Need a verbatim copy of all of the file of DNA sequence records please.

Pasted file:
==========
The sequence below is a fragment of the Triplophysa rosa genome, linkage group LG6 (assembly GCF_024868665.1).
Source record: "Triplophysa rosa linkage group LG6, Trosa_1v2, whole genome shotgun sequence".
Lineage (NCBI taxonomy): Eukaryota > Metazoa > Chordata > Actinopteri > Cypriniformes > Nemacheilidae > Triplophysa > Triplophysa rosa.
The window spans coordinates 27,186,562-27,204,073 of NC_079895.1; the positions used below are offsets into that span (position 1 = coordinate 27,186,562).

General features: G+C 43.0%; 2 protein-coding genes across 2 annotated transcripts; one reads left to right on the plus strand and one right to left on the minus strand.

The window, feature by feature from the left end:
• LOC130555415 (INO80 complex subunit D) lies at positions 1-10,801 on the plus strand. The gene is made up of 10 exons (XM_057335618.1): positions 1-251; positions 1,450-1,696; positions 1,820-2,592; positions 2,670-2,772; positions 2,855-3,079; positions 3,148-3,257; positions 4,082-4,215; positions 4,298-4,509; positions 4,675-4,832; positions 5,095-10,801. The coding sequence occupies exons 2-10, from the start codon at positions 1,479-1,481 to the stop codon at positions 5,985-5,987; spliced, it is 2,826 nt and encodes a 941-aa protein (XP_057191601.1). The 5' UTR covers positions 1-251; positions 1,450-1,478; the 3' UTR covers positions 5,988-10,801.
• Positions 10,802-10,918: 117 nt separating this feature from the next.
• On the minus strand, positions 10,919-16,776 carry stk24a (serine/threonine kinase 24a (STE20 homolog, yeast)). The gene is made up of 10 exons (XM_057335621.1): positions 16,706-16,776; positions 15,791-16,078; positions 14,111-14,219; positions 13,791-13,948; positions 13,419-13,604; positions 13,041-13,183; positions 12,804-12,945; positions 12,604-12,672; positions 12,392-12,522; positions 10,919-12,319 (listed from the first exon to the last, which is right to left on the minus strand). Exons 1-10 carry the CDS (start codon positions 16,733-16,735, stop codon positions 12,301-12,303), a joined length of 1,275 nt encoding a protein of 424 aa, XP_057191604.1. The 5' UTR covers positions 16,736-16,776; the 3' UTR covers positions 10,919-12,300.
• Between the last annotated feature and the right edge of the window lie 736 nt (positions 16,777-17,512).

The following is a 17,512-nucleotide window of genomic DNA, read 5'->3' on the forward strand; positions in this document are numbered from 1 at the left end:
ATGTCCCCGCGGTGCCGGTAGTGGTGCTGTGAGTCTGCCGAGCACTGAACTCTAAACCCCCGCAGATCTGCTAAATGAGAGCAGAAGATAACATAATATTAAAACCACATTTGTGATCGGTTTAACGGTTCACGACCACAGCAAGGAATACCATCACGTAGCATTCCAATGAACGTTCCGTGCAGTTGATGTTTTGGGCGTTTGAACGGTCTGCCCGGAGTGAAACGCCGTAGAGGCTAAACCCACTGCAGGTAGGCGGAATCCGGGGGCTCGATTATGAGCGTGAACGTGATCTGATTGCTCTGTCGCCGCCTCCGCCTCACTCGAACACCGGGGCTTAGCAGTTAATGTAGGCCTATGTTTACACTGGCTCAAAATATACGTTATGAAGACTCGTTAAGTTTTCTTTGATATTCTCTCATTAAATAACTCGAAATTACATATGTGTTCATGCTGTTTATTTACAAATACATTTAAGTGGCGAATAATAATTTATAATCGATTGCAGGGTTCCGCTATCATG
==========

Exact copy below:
The sequence below is a fragment of the Triplophysa rosa genome, linkage group LG6 (assembly GCF_024868665.1).
Source record: "Triplophysa rosa linkage group LG6, Trosa_1v2, whole genome shotgun sequence".
Lineage (NCBI taxonomy): Eukaryota > Metazoa > Chordata > Actinopteri > Cypriniformes > Nemacheilidae > Triplophysa > Triplophysa rosa.
The window spans coordinates 27,186,562-27,204,073 of NC_079895.1; the positions used below are offsets into that span (position 1 = coordinate 27,186,562).

General features: G+C 43.0%; 2 protein-coding genes across 2 annotated transcripts; one reads left to right on the plus strand and one right to left on the minus strand.

The window, feature by feature from the left end:
• LOC130555415 (INO80 complex subunit D) lies at positions 1-10,801 on the plus strand. The gene is made up of 10 exons (XM_057335618.1): positions 1-251; positions 1,450-1,696; positions 1,820-2,592; positions 2,670-2,772; positions 2,855-3,079; positions 3,148-3,257; positions 4,082-4,215; positions 4,298-4,509; positions 4,675-4,832; positions 5,095-10,801. The coding sequence occupies exons 2-10, from the start codon at positions 1,479-1,481 to the stop codon at positions 5,985-5,987; spliced, it is 2,826 nt and encodes a 941-aa protein (XP_057191601.1). The 5' UTR covers positions 1-251; positions 1,450-1,478; the 3' UTR covers positions 5,988-10,801.
• Positions 10,802-10,918: 117 nt separating this feature from the next.
• On the minus strand, positions 10,919-16,776 carry stk24a (serine/threonine kinase 24a (STE20 homolog, yeast)). The gene is made up of 10 exons (XM_057335621.1): positions 16,706-16,776; positions 15,791-16,078; positions 14,111-14,219; positions 13,791-13,948; positions 13,419-13,604; positions 13,041-13,183; positions 12,804-12,945; positions 12,604-12,672; positions 12,392-12,522; positions 10,919-12,319 (listed from the first exon to the last, which is right to left on the minus strand). Exons 1-10 carry the CDS (start codon positions 16,733-16,735, stop codon positions 12,301-12,303), a joined length of 1,275 nt encoding a protein of 424 aa, XP_057191604.1. The 5' UTR covers positions 16,736-16,776; the 3' UTR covers positions 10,919-12,300.
• Between the last annotated feature and the right edge of the window lie 736 nt (positions 16,777-17,512).

The following is a 17,512-nucleotide window of genomic DNA, read 5'->3' on the forward strand; positions in this document are numbered from 1 at the left end:
ATGTCCCCGCGGTGCCGGTAGTGGTGCTGTGAGTCTGCCGAGCACTGAACTCTAAACCCCCGCAGATCTGCTAAATGAGAGCAGAAGATAACATAATATTAAAACCACATTTGTGATCGGTTTAACGGTTCACGACCACAGCAAGGAATACCATCACGTAGCATTCCAATGAACGTTCCGTGCAGTTGATGTTTTGGGCGTTTGAACGGTCTGCCCGGAGTGAAACGCCGTAGAGGCTAAACCCACTGCAGGTAGGCGGAATCCGGGGGCTCGATTATGAGCGTGAACGTGATCTGATTGCTCTGTCGCCGCCTCCGCCTCACTCGAACACCGGGGCTTAGCAGTTAATGTAGGCCTATGTTTACACTGGCTCAAAATATACGTTATGAAGACTCGTTAAGTTTTCTTTGATATTCTCTCATTAAATAACTCGAAATTACATATGTGTTCATGCTGTTTATTTACAAATACATTTAAGTGGCGAATAATAATTTATAATCGATTGCAGGGTTCCGCTATCATG